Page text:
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What exactly perspective is?

  1. Jul 22, 2011 #1
    what exactly "perspective" is?

    It may be considered as a noob question, but I was thinking about the perspective itself, but not in terms of optics/eye focusing.

    1. Why distant objects are smaller and close objects are larger? Does it have something to with amount of photons radiated into an observer?

    2. To see a building from, let's say a different side, an observer has to do the work. Then you get an extra photons arriving to the observer. It looks like amount of 'extra' photons the observer recieves is dependent of work he done. It's better to think about it in vacuum and zero gravity situation, where no extra forces are included.

    3. Is there any known physical relation of photons emission and angle/distance values? When you look at rotating box (in vacuum, force needed to start this rotation), you see photons emited from atoms, then light rays are "occluded behind" other atoms, but why in this particular configuration?

    4. It somehow smells about 'resolution' - the closer you get to the object, you see more details, but what exactly does it mean? More configuration of photons emitted towards you? If you have perfect resolution of sight, then, in vacuum would you see as much detail in object as you see from the close range? Light radiates from any objects in straight lines.

    It all (perspective, angle of look, time, lorentz transformations, energy conservation, light) somehow has something in common, please help me to grasp it :)
  2. jcsd
  3. Jul 22, 2011 #2
    Re: what exactly "perspective" is?

    If an object is emitting energy in a 3 dimensional space and you are some distance away this energy is distributed over a sphere with a radius of your distance. So as you get further away you are observing a smaller and smaller part of a larger and larger sphere.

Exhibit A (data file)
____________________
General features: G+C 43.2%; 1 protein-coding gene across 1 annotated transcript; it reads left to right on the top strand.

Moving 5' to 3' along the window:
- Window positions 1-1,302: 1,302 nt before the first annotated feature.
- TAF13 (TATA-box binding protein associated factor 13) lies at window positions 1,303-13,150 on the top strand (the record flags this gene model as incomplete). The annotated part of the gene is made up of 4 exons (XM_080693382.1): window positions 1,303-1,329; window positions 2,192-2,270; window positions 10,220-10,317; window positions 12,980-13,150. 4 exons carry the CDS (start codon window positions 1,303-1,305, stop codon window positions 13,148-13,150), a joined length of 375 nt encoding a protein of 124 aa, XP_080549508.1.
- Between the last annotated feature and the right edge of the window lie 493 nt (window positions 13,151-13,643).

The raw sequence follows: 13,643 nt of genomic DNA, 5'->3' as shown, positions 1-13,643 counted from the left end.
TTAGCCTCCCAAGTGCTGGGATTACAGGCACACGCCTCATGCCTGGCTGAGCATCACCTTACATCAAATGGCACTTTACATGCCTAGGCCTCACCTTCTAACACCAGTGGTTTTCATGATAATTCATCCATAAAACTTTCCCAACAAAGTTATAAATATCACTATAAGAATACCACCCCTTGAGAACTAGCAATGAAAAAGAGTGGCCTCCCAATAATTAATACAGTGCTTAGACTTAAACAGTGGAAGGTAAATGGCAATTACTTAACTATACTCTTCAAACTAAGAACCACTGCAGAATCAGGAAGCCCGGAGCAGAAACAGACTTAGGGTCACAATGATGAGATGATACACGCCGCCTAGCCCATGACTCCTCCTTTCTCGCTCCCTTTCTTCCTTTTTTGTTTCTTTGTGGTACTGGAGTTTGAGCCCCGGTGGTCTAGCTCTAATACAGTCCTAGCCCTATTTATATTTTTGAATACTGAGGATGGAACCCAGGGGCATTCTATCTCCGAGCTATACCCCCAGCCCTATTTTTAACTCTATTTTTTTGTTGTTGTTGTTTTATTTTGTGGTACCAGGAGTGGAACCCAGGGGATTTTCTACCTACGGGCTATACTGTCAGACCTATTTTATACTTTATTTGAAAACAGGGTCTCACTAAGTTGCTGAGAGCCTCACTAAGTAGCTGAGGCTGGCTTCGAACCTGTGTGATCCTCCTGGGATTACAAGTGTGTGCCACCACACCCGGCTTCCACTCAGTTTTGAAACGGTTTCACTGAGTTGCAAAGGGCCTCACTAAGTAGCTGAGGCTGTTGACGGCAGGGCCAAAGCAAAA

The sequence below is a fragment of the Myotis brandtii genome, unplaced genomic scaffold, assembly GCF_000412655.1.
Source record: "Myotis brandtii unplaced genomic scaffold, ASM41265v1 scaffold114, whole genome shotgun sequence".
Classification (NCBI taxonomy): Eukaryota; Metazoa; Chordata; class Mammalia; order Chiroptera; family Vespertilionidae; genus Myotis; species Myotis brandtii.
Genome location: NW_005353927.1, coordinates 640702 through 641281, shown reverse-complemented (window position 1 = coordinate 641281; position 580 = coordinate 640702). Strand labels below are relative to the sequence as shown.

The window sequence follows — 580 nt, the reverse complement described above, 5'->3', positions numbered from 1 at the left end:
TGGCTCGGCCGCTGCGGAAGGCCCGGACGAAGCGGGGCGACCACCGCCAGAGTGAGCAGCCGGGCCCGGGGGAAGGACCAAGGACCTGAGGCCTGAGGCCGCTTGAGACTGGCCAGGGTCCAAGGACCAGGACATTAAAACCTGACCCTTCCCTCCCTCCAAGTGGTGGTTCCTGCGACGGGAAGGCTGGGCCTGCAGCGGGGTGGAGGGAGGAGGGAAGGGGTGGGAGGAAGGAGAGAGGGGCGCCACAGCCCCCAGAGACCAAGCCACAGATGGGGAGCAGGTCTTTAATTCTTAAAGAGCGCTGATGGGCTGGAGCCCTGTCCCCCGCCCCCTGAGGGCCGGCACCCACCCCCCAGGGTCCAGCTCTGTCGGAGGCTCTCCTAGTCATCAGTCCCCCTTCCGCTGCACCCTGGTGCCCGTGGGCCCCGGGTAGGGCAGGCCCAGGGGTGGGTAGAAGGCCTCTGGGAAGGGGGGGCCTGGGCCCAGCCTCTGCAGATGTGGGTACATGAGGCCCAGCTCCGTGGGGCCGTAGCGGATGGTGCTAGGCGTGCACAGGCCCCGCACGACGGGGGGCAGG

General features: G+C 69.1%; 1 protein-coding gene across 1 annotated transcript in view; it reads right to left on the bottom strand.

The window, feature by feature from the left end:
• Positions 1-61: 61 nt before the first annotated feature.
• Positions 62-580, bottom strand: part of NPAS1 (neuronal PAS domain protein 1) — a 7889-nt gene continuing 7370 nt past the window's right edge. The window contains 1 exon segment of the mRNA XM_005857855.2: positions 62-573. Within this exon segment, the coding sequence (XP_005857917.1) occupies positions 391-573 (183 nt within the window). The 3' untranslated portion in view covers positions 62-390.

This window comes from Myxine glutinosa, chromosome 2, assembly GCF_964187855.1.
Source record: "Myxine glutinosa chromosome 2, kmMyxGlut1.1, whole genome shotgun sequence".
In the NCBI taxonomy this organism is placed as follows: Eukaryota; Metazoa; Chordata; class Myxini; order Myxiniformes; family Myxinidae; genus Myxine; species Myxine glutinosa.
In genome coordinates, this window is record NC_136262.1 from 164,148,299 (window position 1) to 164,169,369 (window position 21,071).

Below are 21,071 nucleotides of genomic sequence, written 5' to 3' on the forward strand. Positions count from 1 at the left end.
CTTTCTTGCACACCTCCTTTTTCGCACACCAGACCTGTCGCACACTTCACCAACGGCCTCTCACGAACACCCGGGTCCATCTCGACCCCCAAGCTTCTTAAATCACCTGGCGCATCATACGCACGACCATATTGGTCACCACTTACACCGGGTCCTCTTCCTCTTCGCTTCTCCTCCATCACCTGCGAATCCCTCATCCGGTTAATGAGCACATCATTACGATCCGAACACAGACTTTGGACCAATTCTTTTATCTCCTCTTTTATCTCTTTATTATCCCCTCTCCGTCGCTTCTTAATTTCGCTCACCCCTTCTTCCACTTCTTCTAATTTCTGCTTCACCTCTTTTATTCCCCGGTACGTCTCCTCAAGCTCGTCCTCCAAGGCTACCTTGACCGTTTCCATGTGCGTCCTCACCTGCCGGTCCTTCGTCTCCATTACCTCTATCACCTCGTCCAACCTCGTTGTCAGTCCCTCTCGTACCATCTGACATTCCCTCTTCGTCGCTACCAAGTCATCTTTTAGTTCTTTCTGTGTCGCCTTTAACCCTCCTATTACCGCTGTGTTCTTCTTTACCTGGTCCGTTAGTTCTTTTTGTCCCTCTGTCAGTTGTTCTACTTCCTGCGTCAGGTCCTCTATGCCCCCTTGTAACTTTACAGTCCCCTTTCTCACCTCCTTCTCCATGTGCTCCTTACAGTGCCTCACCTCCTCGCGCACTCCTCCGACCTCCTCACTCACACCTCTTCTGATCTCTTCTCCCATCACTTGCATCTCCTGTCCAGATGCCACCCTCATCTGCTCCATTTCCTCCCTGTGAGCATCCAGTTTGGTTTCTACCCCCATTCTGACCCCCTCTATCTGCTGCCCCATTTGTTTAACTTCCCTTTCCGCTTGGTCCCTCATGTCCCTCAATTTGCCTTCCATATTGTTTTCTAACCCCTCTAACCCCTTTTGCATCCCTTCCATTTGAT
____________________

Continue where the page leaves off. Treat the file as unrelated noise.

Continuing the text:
If you were in a 1 dimensional space all objects would be observed with the same amplitude no matter the distance.

    By rotating around the object you are rotating around the surface of the sphere.
  4. Jul 22, 2011 #3


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    Re: what exactly "perspective" is?

    Inverse square law. The area subtended by a fixed solid angle increases with distance as d^2. Or equivalently, the solid angle that subtends a fixed area decreases with distance as d^2.
  5. Jul 22, 2011 #4
    Re: what exactly "perspective" is?

    Because the space is 3 dimensional, which means the surface of the sphere is 2 dimensional, which makes it inversely proportional to r^2. This is also why pi shows up in all equations measuring energy at some distance, since it is the ratio of the radius to the circumference.
  6. Jul 22, 2011 #5
    Re: what exactly "perspective" is?

    Space is three dimensional, so I understand the question in the terms of distance.
    But there are still questions of how perspective works..

    1. why it is three dimensional, not six or eight? (it's probably a fundamental question)

    2. why the force and work is needed to see an object from different sides?